Proverbs: Wisdom for the Whole of Life
A very good and helpful Bible study guide from the London Institute of Contemporary Christianity
Proverbs: Wisdom for the Whole of Life – A Six-Session Bible Study
By Antony Billington
Reviewed by: Ernest Lucas
Everyone knows that the Bible is a collection of many books. However, my experience of many Bible study groups is that people are not so aware that the Bible contains many different kinds of writing and that the way one reads, understands, and seeks to apply what is read in the Bible needs to take this into account. The London Institute for Contemporary Christianity (LICC) is to be thanked for trying to help Christians take this issue seriously in a series of short Bible study guides called ‘The Gateway Seven Series’ to be published by IVP. These will cover seven biblical books, each representing a different genre of writing: law, prophecy, gospel, letter, wisdom apocalyptic and narrative. Besides the emphasis on how to engage with different kinds of writing, the series is concerned, ‘to offer a gateway to a deeper love of God’s word and richer insights into its extraordinary implications for all of life, Monday through Sunday.’ That emphasis on 24/7 discipleship has been has been central to LICC’s mission since its foundation by the Revd Dr John Stott in the 1980s.
This study guide on Proverbs, representing wisdom literature, is the first in the series. Its author is Antony Billington, Theology Advisor at the LICC and also pastor of the Beacon Church, Ashton-in-Makerfield. It can be used for personal study but more will be gained from it if used by a small group. Each session covers a theme based on a passage from Proverbs and follows the same plan.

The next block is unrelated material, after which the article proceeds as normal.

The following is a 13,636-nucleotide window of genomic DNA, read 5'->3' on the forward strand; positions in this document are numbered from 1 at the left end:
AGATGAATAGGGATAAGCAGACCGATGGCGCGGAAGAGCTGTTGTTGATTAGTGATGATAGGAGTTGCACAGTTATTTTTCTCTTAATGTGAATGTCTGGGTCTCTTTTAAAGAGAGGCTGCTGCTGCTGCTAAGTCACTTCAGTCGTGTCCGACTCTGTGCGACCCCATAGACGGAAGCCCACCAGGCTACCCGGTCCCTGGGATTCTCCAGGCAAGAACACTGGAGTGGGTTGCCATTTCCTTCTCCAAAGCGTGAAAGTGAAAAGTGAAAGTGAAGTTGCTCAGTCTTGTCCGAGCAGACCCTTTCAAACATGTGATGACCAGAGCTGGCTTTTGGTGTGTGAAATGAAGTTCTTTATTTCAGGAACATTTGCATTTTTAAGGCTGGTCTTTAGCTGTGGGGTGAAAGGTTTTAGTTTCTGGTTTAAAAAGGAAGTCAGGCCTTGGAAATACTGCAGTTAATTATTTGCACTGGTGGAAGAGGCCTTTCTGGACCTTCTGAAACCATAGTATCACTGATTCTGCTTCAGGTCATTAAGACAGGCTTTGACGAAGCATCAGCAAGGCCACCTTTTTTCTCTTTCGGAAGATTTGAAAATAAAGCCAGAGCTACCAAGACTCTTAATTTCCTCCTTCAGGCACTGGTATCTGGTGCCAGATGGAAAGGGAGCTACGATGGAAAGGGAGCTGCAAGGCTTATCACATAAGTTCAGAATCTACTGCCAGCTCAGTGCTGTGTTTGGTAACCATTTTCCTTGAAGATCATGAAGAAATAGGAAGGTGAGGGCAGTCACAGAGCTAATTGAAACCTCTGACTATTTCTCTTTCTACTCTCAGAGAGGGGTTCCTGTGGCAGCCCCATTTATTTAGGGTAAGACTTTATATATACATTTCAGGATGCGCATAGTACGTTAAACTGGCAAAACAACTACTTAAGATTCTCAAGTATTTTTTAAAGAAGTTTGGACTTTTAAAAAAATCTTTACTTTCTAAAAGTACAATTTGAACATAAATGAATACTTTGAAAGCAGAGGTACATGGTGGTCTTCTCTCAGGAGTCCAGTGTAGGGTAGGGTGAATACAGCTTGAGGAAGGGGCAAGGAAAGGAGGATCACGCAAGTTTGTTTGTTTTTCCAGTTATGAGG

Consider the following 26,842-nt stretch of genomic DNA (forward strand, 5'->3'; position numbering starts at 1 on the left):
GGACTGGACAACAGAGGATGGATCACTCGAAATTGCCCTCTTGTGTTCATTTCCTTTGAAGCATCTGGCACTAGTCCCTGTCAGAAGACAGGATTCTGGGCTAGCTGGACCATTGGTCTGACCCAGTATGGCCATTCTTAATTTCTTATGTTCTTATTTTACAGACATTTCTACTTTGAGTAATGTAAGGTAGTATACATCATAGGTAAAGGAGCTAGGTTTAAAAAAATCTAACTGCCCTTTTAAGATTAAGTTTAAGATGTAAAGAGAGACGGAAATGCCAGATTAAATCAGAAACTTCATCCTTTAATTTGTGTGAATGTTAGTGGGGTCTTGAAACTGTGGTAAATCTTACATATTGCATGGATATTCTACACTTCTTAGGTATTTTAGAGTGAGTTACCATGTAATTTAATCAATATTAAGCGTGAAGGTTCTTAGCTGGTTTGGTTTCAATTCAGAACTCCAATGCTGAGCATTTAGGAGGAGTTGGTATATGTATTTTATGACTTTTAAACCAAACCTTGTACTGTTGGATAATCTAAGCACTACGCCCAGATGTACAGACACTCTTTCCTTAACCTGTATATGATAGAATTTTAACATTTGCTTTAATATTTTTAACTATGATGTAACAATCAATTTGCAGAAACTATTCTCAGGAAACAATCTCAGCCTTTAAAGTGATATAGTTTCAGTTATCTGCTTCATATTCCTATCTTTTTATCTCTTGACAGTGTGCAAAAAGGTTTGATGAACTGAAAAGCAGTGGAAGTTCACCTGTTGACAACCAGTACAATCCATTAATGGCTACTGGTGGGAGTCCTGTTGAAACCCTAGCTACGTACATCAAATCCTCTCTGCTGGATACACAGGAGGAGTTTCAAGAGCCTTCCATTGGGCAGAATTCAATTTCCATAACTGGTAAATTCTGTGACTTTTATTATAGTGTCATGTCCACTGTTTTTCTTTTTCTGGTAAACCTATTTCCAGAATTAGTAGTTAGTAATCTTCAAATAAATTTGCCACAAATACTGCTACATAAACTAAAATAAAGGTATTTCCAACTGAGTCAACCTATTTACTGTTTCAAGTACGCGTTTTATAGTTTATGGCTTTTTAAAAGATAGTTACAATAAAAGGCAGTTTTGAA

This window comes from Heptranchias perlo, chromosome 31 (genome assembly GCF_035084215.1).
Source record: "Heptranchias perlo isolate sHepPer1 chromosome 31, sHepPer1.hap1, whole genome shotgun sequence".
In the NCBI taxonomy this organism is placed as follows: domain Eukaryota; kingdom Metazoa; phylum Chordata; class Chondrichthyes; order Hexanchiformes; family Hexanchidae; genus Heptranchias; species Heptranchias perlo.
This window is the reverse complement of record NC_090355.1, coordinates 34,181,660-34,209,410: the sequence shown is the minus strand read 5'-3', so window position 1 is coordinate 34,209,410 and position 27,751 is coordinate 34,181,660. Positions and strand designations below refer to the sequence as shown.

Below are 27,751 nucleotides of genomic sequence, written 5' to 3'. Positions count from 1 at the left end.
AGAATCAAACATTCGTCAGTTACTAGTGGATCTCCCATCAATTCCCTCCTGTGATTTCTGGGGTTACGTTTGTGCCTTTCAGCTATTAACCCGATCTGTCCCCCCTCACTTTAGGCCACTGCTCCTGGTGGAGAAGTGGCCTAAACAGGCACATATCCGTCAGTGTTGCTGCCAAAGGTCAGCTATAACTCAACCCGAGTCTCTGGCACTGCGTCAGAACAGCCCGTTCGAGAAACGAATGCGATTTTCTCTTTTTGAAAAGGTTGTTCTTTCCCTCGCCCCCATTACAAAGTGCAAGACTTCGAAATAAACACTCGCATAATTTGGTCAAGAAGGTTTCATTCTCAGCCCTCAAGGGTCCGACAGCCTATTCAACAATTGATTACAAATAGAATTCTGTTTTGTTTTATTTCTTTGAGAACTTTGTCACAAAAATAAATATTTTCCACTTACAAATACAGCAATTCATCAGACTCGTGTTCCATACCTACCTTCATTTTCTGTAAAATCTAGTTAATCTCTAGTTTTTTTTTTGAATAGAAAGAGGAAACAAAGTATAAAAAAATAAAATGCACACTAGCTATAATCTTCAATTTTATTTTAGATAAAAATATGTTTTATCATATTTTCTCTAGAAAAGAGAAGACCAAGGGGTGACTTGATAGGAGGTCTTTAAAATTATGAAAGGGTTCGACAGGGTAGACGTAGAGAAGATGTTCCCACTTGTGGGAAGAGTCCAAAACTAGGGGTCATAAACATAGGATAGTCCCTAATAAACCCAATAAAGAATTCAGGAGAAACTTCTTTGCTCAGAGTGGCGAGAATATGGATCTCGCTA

A ‘First Thoughts’ section introduces the theme and its relevance to everyday life. The study passage is printed in the book. After an initial question which helps the user to focus on the theme, there are three sets of questions. The first, ‘What does the Bible Say?’, concentrates on engagement with the set passage.
The second, ‘Going Deeper,’ seeks to put it in the wider context of the Bible, including Jesus’ teaching. The final set, ‘Living it Out,’ is aimed at application to daily life. The questions are well thought-out and pertinent. As Billington says, many of them do not have a ‘right’ or ‘wrong’ answer. They are intended to stimulate deeper thought and the sharing of insights from everyone in the group. Finally, there are suggestion for use in a prayer time.
Besides the Bible study sessions there are personal stories and short ‘Features’, such as ‘How does Proverbs fit into the Bible as a whole?’ and ‘Do I need to be male to read the book of Proverbs?’ There are also suggested schemes for reading through the whole of Proverbs on your own.
This is a very good and helpful Bible study guide and, if the subsequent guides in the series are similar to it, is will be a very good resource for encouraging ‘whole life discipleship’ in churches and other contexts, such as Christian fellowship groups in workplaces.
The Revd Dr Ernest C. Lucas is Vice-Principal Emeritus, Bristol Baptist College and an Associate Research Fellow, Spurgeon’s College